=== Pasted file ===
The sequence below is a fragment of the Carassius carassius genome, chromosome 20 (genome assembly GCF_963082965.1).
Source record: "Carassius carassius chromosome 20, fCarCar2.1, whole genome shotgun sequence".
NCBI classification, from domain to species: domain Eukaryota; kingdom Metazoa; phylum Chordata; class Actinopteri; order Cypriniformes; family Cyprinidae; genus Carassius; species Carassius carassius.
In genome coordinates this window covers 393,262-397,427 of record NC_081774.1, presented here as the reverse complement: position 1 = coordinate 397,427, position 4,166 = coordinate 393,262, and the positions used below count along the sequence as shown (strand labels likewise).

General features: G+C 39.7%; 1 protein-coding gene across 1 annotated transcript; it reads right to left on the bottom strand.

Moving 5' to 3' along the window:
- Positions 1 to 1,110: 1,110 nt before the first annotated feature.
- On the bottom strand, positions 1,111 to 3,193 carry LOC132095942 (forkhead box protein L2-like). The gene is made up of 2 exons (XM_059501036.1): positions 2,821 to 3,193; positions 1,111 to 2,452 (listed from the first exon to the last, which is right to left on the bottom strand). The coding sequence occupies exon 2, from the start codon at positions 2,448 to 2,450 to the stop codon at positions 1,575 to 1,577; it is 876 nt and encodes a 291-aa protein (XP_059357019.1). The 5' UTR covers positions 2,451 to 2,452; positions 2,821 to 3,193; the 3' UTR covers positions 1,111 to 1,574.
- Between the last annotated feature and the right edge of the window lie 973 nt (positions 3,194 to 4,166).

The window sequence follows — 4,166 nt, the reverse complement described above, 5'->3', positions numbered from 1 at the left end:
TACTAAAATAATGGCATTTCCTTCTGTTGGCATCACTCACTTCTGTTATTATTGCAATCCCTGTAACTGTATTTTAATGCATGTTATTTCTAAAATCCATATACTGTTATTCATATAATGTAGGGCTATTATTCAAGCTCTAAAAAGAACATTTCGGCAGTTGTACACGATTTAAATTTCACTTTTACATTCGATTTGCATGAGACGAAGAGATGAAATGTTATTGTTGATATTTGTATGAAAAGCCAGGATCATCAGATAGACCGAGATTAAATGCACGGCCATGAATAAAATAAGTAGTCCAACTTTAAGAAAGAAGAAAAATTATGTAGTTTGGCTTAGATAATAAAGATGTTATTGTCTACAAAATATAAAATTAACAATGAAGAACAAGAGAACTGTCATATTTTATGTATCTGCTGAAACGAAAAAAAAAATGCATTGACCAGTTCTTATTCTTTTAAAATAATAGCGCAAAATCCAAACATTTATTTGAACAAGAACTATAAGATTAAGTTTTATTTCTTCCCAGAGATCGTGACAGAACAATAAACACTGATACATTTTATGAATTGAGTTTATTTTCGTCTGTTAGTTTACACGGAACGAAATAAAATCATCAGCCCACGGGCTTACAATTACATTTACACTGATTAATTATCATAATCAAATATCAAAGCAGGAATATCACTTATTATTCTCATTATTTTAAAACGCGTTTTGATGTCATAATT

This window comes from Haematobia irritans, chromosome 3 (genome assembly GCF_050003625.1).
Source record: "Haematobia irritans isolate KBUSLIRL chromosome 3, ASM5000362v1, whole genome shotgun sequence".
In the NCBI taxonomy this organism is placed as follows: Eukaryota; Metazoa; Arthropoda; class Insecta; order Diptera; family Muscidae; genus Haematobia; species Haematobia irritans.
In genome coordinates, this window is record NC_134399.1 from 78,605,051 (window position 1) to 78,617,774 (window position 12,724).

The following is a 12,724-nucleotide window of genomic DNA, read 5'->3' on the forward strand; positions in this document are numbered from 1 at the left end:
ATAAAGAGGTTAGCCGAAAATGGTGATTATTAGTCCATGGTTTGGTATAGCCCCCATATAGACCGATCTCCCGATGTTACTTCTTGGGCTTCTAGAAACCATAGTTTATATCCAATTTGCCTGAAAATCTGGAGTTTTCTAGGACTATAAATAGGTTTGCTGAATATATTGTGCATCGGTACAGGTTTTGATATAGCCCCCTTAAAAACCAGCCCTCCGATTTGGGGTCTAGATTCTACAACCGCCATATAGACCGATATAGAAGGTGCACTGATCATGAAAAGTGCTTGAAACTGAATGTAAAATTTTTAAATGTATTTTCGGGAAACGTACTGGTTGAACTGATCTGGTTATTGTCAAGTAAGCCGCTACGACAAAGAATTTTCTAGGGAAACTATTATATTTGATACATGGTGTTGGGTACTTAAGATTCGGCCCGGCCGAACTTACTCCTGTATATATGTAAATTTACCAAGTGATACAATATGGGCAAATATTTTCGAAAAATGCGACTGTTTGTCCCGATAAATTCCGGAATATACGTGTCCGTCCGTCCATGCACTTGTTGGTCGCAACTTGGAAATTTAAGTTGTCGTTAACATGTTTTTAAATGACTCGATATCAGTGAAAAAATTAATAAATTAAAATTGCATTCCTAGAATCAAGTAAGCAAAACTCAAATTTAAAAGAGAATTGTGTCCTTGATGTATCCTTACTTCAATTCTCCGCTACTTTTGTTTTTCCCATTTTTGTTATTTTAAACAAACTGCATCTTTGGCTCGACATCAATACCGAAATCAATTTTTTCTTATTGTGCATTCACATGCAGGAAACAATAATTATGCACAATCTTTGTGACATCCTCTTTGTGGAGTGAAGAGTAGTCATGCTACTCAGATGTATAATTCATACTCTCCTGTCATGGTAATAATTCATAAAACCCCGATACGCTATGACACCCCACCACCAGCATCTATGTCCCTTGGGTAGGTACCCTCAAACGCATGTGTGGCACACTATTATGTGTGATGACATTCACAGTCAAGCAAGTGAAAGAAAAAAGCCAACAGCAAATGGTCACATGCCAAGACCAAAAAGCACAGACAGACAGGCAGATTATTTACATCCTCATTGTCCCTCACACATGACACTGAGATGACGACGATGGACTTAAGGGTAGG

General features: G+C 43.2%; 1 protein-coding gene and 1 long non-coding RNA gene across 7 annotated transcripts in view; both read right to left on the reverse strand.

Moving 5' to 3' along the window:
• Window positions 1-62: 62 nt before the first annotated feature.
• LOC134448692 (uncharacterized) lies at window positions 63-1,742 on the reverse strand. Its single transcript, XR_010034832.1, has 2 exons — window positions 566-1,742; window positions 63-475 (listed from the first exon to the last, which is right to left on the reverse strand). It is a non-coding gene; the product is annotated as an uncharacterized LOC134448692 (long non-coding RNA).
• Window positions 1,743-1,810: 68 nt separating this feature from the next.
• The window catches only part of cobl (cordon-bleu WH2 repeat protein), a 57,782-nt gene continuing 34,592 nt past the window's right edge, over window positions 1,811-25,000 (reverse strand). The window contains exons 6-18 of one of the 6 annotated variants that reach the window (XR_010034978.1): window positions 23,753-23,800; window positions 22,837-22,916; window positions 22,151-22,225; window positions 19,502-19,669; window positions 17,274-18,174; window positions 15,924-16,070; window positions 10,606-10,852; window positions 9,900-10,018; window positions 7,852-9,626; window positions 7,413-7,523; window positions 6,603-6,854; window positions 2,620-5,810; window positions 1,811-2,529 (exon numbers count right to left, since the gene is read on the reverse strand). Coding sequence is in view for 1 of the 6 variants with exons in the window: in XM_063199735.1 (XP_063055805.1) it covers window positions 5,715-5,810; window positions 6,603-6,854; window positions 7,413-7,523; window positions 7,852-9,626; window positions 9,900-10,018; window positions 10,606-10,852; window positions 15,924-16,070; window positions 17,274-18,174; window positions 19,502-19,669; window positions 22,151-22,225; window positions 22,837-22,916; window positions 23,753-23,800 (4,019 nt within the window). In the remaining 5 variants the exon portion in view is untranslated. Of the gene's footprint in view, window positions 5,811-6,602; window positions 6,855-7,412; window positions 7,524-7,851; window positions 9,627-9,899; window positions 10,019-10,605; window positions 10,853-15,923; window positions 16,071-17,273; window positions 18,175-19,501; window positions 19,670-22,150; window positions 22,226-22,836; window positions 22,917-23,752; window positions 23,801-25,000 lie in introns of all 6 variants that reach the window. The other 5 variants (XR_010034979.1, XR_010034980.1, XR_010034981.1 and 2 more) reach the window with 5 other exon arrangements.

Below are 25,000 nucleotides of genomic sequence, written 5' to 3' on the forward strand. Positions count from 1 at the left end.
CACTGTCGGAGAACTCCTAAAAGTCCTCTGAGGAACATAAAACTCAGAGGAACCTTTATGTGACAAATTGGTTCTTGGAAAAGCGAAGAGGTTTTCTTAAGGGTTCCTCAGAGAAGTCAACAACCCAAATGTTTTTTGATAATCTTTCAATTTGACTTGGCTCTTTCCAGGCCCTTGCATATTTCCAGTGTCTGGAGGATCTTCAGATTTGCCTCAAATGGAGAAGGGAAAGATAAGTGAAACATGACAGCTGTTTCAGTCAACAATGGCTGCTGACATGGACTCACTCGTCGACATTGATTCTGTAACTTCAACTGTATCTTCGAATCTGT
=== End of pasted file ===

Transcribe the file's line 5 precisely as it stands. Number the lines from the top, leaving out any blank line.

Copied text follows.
General features: G+C 39.7%; 1 protein-coding gene across 1 annotated transcript; it reads right to left on the bottom strand.